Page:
Now, if the type T in question doesn't have an internal type called iterator, this overload of test<T> doesn't make any sense. One might imagine at first that the compiler would spit out an error, but SFINAE explicitly allows the compiler to ignore this non-sensical overload and carry on looking, at which point it will come to the first overload of test<T>, which is always valid.

So if and only if T::iterator makes sense, test<T>(0) returns an object that is 1 byte in size. So we put the function call in to a sizeof test and define the value constant appropriately.

One important thing to note is that the expression passed to the sizeof operator is not evaluated; only the size is deduced. This means that we don't actually have to provide definitions of the test functions.

Checking for member functions

This one works on the same principle, but you see it used less often. SFINAE here is used inside a template argument, rather than a regular function argument.

Sometimes it's useful to know if a class has a member function of a particular name. I toyed with detecting the presence of a clone() method when I was writing value_ptr, but in the end I used something else (more on that later).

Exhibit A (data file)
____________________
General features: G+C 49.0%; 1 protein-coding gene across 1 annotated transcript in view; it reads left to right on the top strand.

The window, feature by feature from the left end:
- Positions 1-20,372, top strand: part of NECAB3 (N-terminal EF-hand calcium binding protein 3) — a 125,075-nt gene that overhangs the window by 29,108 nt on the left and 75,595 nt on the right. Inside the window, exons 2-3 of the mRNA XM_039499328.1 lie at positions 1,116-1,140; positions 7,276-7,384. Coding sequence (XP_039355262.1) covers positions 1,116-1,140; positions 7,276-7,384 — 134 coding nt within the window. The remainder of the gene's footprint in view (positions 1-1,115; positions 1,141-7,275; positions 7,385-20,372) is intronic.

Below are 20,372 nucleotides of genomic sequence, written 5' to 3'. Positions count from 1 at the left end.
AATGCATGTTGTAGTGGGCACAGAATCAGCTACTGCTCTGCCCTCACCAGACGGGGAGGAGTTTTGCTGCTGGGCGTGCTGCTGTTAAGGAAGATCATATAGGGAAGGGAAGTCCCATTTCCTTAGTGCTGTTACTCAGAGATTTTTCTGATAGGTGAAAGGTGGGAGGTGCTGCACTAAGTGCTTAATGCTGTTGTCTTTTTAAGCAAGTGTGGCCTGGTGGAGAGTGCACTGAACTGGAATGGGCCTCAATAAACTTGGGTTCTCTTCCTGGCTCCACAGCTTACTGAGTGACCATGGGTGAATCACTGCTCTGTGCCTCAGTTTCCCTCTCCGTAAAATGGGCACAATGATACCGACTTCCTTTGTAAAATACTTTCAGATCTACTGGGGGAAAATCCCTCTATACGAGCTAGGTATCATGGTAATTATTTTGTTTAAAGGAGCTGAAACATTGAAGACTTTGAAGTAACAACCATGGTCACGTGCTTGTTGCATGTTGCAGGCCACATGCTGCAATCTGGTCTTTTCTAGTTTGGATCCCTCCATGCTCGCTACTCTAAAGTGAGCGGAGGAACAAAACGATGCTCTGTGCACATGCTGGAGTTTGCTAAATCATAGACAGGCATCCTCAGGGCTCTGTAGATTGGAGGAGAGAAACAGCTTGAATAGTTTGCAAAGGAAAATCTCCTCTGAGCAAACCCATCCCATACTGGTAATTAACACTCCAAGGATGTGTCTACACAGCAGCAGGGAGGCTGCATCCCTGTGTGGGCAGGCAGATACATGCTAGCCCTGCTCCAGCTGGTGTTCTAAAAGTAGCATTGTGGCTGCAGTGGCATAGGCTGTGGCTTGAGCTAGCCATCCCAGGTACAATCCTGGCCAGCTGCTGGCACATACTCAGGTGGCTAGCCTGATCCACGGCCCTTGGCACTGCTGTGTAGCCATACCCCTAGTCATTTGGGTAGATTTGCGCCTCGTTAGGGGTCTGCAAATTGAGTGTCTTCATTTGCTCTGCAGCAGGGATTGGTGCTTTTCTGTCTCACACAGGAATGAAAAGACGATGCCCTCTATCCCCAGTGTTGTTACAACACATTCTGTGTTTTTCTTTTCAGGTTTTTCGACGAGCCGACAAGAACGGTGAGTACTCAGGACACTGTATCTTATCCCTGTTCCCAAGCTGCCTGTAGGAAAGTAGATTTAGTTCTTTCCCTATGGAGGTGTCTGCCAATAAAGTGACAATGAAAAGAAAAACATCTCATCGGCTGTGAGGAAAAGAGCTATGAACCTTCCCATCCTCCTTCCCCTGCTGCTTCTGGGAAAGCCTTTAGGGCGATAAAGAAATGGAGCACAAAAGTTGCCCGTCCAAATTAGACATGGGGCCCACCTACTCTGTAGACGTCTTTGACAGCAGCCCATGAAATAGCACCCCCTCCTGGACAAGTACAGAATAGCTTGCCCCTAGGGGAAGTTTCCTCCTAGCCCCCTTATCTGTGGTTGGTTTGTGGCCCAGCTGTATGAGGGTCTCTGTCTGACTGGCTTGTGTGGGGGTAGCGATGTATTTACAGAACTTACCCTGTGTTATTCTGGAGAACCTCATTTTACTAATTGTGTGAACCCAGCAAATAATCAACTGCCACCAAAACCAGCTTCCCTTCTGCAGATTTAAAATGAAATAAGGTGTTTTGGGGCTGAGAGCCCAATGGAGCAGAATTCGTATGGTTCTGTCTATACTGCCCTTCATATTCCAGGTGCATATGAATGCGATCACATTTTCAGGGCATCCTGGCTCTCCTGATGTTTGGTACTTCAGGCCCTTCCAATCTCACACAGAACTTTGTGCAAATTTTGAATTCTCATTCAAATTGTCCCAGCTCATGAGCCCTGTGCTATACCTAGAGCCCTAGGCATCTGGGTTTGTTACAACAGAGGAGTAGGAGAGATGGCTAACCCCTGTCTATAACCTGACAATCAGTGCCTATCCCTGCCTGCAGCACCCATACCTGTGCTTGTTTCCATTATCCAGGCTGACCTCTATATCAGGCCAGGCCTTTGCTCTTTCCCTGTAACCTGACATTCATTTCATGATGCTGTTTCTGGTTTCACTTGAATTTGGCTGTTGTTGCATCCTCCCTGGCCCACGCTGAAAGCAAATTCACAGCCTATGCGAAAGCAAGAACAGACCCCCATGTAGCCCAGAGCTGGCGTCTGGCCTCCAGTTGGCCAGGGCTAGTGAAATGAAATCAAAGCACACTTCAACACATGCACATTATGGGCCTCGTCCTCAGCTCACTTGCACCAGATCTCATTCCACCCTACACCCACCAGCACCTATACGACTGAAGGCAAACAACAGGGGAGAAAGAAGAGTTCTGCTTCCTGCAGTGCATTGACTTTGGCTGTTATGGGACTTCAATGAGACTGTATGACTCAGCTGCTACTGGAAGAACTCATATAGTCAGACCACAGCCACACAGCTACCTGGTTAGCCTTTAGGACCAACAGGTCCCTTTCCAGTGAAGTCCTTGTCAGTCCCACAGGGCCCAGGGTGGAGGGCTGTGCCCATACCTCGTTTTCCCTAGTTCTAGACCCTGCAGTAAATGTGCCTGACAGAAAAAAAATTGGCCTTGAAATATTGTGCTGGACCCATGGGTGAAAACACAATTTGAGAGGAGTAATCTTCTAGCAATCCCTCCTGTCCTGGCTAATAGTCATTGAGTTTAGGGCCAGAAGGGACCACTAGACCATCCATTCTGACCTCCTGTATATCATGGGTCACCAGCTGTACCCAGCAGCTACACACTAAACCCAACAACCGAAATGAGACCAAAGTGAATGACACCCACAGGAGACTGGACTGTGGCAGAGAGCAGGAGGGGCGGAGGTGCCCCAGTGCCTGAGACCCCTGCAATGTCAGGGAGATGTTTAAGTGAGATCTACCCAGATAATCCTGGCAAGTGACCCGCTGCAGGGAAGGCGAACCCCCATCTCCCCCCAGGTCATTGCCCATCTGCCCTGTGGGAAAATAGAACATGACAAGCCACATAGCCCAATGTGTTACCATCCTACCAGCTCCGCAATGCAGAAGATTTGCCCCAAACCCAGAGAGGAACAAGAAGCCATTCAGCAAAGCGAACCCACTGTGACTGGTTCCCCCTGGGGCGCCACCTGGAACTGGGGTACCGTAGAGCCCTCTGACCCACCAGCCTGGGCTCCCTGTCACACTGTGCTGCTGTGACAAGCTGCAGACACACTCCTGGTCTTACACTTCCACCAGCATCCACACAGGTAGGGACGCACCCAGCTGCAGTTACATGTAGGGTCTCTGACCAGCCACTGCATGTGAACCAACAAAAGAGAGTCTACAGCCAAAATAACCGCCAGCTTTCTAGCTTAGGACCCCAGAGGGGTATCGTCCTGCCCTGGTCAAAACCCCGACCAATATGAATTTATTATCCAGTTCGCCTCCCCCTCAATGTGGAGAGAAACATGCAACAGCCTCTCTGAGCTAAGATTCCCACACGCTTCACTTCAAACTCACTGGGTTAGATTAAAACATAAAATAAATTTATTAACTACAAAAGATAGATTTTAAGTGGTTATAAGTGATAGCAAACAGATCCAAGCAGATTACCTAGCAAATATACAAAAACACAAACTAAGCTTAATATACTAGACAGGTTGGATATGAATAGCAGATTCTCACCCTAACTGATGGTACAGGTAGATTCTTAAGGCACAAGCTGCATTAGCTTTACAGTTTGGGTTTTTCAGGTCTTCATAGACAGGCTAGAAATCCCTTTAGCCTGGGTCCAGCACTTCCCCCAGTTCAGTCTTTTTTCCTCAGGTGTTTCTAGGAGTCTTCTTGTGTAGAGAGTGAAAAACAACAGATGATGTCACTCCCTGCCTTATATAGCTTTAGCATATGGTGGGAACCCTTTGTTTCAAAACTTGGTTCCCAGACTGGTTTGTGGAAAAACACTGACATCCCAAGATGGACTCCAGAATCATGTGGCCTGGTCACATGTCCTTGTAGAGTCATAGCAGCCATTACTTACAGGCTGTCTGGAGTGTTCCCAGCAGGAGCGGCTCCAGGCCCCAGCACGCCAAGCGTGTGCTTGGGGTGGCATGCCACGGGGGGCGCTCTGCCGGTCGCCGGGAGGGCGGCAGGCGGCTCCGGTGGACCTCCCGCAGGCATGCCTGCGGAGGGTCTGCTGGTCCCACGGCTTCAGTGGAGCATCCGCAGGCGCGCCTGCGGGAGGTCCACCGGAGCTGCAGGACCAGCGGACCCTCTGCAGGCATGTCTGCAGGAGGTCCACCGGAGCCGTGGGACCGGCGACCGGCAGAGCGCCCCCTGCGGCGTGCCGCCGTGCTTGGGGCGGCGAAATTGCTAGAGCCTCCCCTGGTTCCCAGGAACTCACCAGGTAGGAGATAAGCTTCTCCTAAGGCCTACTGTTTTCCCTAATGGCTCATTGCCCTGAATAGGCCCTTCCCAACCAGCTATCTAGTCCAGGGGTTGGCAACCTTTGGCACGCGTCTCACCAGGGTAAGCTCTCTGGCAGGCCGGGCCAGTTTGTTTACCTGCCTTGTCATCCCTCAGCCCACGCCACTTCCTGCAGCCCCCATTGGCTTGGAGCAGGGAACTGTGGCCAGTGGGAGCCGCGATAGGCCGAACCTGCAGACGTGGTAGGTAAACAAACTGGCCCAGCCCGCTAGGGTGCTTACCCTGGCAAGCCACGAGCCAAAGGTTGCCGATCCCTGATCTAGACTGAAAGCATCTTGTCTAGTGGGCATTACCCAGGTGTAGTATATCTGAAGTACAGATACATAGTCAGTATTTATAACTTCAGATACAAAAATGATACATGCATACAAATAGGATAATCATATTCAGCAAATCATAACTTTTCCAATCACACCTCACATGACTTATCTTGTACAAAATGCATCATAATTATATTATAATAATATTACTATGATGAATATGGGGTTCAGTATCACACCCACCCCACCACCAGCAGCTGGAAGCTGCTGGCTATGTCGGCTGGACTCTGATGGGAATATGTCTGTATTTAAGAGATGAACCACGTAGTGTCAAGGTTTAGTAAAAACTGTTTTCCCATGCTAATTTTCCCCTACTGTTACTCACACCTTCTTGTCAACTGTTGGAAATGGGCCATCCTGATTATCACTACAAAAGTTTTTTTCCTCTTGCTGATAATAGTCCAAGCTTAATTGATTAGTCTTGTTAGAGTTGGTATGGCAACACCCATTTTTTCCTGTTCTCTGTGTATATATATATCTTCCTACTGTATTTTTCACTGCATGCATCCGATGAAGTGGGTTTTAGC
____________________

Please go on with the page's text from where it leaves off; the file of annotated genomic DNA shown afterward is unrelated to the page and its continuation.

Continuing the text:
Let's see how we could detect that a class has a begin() member function.

#include <vector>
#include <iostream>

template<typename T, typename R>
struct has_begin_method
{
    typedef char small;
    typedef char (&big)[2];

    template<typename U, R (U::*)(void)>
    struct sfinae { };

    template<typename U> static small test(sfinae<U, &U::begin> *);
    template<typename U> static big test(...);

    static const bool value = sizeof test<T>(0) == sizeof(small);
};

int main()
{
    // Does the type 'int' have a begin() method?
    std::cout << has_begin_method<int, void>::value << '\n';

    // Does the type 'std::vector<int>' have a begin() method?
    std::cout << has_begin_method<std::vector<int>, std::vector<int>::iterator>::value << '\n';

    return 0;
}

The catch with this technique is that you must know a few things to create the test:

For example, has_begin_method<const std::vector<int>, std::vector<int>::const_iterator>::value is false because has_begin_method looks for a non-const member function.

However, we could also add another inner class, sfinae_const perhaps, that accepts a const member function and another overload of test():

template<typename T, typename R>
struct has_begin_method
{
    typedef char small;
    typedef char (&big)[2];

    template<typename U, R (U::*)(void)>
    struct sfinae { };

    template<typename U, R (U::*)(void) const>
    struct sfinae_const { };

    template<typename U> static small test(sfinae<U, &U::begin> *);
    template<typename U> static small test(sfinae_const<U, &U::begin> *);
    template<typename U> static big test(...);

    static const bool value = sizeof test<T>(0) == sizeof(small);
};

Now has_begin_method<const std::vector<int>, std::vector<int>::const_iterator>::value is true, too.